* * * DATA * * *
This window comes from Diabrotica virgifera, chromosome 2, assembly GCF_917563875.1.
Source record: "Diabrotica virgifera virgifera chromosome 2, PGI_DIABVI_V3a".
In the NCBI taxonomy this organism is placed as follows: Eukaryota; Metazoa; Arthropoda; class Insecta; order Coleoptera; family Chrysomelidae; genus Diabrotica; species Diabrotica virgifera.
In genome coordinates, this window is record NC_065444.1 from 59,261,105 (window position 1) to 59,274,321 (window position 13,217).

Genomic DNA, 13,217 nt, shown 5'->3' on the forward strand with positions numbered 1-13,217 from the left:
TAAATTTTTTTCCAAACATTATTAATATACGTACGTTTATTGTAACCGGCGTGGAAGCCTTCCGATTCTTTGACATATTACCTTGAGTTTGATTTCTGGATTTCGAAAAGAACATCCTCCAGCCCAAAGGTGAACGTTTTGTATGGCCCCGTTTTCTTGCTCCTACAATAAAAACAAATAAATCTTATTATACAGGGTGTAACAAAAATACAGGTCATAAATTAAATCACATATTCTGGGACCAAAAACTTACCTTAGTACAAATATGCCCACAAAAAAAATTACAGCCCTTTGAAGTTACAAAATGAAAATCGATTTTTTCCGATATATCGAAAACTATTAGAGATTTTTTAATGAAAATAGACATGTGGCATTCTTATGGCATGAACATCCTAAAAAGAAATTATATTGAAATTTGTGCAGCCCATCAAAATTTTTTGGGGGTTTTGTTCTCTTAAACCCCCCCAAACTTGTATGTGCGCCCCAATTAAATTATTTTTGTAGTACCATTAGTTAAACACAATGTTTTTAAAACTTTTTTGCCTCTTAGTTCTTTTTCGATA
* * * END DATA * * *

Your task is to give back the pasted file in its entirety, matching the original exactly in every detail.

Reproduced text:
This window comes from Diabrotica virgifera, chromosome 2, assembly GCF_917563875.1.
Source record: "Diabrotica virgifera virgifera chromosome 2, PGI_DIABVI_V3a".
In the NCBI taxonomy this organism is placed as follows: Eukaryota; Metazoa; Arthropoda; class Insecta; order Coleoptera; family Chrysomelidae; genus Diabrotica; species Diabrotica virgifera.
In genome coordinates, this window is record NC_065444.1 from 59,261,105 (window position 1) to 59,274,321 (window position 13,217).

Genomic DNA, 13,217 nt, shown 5'->3' on the forward strand with positions numbered 1-13,217 from the left:
TAAATTTTTTTCCAAACATTATTAATATACGTACGTTTATTGTAACCGGCGTGGAAGCCTTCCGATTCTTTGACATATTACCTTGAGTTTGATTTCTGGATTTCGAAAAGAACATCCTCCAGCCCAAAGGTGAACGTTTTGTATGGCCCCGTTTTCTTGCTCCTACAATAAAAACAAATAAATCTTATTATACAGGGTGTAACAAAAATACAGGTCATAAATTAAATCACATATTCTGGGACCAAAAACTTACCTTAGTACAAATATGCCCACAAAAAAAATTACAGCCCTTTGAAGTTACAAAATGAAAATCGATTTTTTCCGATATATCGAAAACTATTAGAGATTTTTTAATGAAAATAGACATGTGGCATTCTTATGGCATGAACATCCTAAAAAGAAATTATATTGAAATTTGTGCAGCCCATCAAAATTTTTTGGGGGTTTTGTTCTCTTAAACCCCCCCAAACTTGTATGTGCGCCCCAATTAAATTATTTTTGTAGTACCATTAGTTAAACACAATGTTTTTAAAACTTTTTTGCCTCTTAGTTCTTTTTCGATA